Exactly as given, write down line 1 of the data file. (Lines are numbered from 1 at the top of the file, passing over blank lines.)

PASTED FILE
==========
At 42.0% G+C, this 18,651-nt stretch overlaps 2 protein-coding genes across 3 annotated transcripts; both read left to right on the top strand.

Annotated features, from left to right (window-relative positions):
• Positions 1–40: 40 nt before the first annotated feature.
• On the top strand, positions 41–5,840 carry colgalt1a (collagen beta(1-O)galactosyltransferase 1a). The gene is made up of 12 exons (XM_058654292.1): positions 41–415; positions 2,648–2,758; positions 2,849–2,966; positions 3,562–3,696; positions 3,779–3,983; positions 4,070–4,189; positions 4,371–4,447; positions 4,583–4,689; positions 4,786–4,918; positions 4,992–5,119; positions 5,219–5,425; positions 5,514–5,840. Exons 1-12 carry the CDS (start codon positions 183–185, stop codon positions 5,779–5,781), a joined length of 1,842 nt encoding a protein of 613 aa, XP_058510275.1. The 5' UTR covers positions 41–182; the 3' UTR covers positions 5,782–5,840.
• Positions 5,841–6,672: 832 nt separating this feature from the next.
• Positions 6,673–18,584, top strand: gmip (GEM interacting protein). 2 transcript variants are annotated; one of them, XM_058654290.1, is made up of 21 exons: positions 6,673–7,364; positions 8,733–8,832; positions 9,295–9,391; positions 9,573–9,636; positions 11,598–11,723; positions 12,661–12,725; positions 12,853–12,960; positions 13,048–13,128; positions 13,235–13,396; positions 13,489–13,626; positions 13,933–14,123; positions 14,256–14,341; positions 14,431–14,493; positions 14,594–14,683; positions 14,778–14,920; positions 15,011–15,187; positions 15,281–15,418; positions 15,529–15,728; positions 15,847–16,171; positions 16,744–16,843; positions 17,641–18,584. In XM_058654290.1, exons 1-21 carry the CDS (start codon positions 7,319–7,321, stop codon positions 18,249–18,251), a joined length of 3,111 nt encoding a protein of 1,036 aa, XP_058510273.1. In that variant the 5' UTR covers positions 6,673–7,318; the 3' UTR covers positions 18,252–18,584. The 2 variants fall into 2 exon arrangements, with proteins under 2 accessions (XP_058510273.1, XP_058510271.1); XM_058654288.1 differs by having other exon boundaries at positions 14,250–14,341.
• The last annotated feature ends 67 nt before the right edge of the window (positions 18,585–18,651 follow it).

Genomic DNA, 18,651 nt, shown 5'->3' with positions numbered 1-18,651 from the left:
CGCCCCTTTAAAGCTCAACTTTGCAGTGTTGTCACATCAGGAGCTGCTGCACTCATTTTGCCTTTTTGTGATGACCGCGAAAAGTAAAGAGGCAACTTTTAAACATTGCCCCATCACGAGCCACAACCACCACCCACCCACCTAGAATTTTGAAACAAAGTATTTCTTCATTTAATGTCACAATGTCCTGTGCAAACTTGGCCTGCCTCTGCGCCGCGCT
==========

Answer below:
At 42.0% G+C, this 18,651-nt stretch overlaps 2 protein-coding genes across 3 annotated transcripts; both read left to right on the top strand.